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Here is the latest in our year-long look at one cool comic (whether it be a self-contained work, an ongoing comic or a run on a long-running title that featured multiple creative teams on it over the years) a day (in no particular order whatsoever)! Here‘s the archive of the moments posted so far!
Today we look at Neil Gaiman’s “Whatever Happened to the Caped Crusader?”
Now, perhaps naturally, Neil Gaiman’s two-issue stint on Batman (following Grant Morrison and preceding the “Dick Grayson takes over as Batman”) was hyped to the point where anything outside of the quality equivalent of “Whatever Happened to the Man of Tomorrow?” would have been a let down, but I don’t think we should let that affect our thinking in whether it was a cool comic, because it still was.
The basic concept of “Whatever Happened to the Caped Crusader?” (told over Batman #686 and Detective Comics #853) is that a bunch of Batman’s friends and foes show up at Crime Alley for Batman’s funeral. Then, much like Gaiman’s classic “World’s End” storyline in Sandman (which, in turn, was a cool riff on The Canterbury Tales), they stand up to tell stories of how they killed off Batman.
The first story is told by Catwoman, and it is a great mixture of both Robin Hood’s death (well, one version, at least – and even then, only one part of it) and classic noir stylings.
The second story is by Alfred, and it is a stunning take on the whole Batman Rogues Gallery. Very, very cool. Essentially, think of Alfred hiring actor friends to pretend to be super criminals. What a clever idea and the sadness of it all is executed beautifully by Gaiman.
The whole book is put together beautifully, as it is clear that Gaiman and artist Andy Kubert have spent a whole lot of time planning this book out. Kubert’s pencils are as impressive as they’ve ever been in the past, and he captures the various styles requested of him by Gaiman wonderfully.
The little touches really made the comic, though, especially the introduction of the major Batman villains, from Catwoman to Two-Face to Joker. Their entrances were almost note-perfect.
Here they are, so you can marvel at the touches by Gaiman and the impressive art by Kubert…
Batman fans who appreciate the history of the character sure are in for a treat, as Morrison’s great Last Rites storyline is followed up by this story, which is likely even better.
Both amazingly dense and lush stories evoking the past of Batman but also telling an interesting story in the present.
After spending so much time on the stories in the first part of the tale, it put Gaiman into a bit of a corner with what should he do with the second part (with so many characters still left to tell their tales), and he quickly addresses it by having a variety of characters telling short stories of how Batman died. Seven different stories on six pages – and they’re all really strong work by Gaiman and Kubert, giving us heartfelt stories told in one page each (and one page with TWO stories – Harvey Bullock and Clayface).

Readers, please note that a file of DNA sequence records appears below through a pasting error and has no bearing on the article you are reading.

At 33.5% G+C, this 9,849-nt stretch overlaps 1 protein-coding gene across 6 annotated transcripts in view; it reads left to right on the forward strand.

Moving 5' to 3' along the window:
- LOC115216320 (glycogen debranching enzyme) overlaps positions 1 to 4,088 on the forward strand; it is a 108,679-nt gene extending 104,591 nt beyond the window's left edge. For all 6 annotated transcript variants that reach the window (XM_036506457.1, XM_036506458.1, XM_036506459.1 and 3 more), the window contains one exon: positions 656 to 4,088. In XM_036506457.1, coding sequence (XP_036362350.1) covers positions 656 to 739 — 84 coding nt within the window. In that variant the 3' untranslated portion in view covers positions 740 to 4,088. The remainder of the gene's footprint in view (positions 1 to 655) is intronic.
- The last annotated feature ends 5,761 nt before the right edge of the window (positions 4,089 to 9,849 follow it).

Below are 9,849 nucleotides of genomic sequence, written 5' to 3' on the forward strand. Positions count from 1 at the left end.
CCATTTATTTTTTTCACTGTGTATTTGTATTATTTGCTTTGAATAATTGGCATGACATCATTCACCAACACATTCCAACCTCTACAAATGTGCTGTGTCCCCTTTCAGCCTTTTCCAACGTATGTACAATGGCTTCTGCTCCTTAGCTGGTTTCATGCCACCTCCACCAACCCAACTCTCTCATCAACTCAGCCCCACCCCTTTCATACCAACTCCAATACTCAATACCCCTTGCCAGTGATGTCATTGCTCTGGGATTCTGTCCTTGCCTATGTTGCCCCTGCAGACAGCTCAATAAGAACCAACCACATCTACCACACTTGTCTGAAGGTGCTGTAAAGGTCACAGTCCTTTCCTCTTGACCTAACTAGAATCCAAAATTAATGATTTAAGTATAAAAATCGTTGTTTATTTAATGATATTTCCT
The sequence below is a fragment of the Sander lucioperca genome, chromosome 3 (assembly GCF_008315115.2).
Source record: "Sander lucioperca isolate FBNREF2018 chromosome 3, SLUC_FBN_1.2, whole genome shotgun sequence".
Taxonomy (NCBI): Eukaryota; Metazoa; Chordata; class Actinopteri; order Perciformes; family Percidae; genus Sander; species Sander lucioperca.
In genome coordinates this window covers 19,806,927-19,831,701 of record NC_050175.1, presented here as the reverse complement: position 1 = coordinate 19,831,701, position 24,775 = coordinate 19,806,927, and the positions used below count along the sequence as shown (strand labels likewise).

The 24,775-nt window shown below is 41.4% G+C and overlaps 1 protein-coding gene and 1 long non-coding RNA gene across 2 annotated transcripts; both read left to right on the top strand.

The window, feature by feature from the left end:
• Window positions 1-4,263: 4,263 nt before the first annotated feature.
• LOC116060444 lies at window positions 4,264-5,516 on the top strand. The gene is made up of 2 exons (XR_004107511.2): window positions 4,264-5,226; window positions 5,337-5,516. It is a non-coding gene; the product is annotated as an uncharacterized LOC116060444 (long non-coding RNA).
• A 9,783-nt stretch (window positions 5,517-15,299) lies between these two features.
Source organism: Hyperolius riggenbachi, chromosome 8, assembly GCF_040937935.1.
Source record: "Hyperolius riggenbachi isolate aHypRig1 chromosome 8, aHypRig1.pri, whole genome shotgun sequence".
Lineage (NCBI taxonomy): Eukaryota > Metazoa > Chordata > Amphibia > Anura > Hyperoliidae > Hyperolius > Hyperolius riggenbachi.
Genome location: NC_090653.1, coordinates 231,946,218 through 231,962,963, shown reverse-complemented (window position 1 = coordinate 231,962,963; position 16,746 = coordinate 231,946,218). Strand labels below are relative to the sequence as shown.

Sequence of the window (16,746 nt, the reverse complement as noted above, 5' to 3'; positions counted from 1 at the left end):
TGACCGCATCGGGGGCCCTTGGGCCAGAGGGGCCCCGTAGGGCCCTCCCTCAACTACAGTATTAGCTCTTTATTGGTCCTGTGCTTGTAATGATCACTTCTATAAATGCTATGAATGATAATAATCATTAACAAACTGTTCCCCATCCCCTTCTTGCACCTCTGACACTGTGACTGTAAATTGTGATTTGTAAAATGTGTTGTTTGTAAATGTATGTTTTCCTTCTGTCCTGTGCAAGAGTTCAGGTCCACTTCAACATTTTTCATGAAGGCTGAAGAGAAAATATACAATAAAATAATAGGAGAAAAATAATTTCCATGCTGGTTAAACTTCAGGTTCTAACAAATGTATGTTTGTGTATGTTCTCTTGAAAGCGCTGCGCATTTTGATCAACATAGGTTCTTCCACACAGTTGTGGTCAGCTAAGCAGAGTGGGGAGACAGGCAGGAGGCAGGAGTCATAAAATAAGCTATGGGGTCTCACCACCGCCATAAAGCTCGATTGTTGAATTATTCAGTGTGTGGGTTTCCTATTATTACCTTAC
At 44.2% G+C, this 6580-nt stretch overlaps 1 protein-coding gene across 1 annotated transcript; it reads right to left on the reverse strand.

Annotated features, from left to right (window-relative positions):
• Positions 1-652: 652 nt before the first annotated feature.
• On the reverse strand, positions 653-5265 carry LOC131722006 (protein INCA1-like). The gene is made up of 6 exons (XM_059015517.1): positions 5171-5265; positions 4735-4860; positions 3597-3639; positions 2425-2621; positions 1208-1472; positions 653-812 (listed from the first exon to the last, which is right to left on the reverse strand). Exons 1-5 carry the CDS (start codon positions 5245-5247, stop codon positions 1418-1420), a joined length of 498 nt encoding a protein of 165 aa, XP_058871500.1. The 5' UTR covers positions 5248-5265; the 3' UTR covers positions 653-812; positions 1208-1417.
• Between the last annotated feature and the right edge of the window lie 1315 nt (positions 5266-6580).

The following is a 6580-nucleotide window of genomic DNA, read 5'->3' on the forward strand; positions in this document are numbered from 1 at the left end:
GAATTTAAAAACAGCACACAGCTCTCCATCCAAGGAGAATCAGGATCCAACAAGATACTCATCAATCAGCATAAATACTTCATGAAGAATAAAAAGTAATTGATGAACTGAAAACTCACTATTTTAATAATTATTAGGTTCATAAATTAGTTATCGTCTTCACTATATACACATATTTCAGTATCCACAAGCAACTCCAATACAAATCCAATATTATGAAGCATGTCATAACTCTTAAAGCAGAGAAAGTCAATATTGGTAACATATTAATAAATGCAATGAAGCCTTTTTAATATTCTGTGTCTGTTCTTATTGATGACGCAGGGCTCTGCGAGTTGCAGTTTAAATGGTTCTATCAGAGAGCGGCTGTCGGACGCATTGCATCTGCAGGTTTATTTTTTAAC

Then Gaiman takes his best shot at telling a “How Batman dies” story without actually saying “Batman dies,” because, well, Gaiman knew very well that Batman does NOT die here. So he has Batman clearly establish that this all very well could be a Near Death Experience, or in other words, this could all be a sort of hallucination in Batman’s mind.
That’s a smart way to handle it, because, really, there was no other way you COULD play this.
Andy Kubert does a nice job with the pencils in the second part, but not quite as good as part one (but part one was so strong that it would be hard to match that success, especially since he had a lot more lead time to work on part one than part two)
Gaiman picks up a few notes that Morrison left at the end of his run, basically the whole “Batman never gives up” tune, which Gaiman plays well with a montage of cool Batman scenes mixed with some other possible deaths. Gaiman makes a strong point where he argues, of COURSE Batman dies, that’s the whole POINT of Batman – Batman IS going to die, and we should not expect anything other to happen to him. You basically would HAVE to kill him to stop him, so going in, it is not a surprise that he will die. I think that’s a nice take on the character.
The book ends with an interesting children’s book homage that, while well done (by both Gaiman and Kubert, who depicts the effect of a child “reading” Batman’s life), seemed a bit out of place here, seeing as how Gaiman introduces the notion of the book in this very issue and then calls back to it at the end like it was an established part of Batman/Bruce Wayne’s back story.
Still, it’s well done, just out of place.
It’s a nice little two-part story that I think will be an enjoyable reading experience for years to come, well after Bruce Wayne is back as Batman.
The story is collected into a book with the other short stories Gaiman has written about Batman over the years (two stories from DC’s Secret Origins, written before Gaiman was a superstar, plus one short black and white Batman story – the best story in the whole book is likely Gaiman’s Riddler Secret Origin story).
NOTE: This is basically what I said when the story first came out – BC
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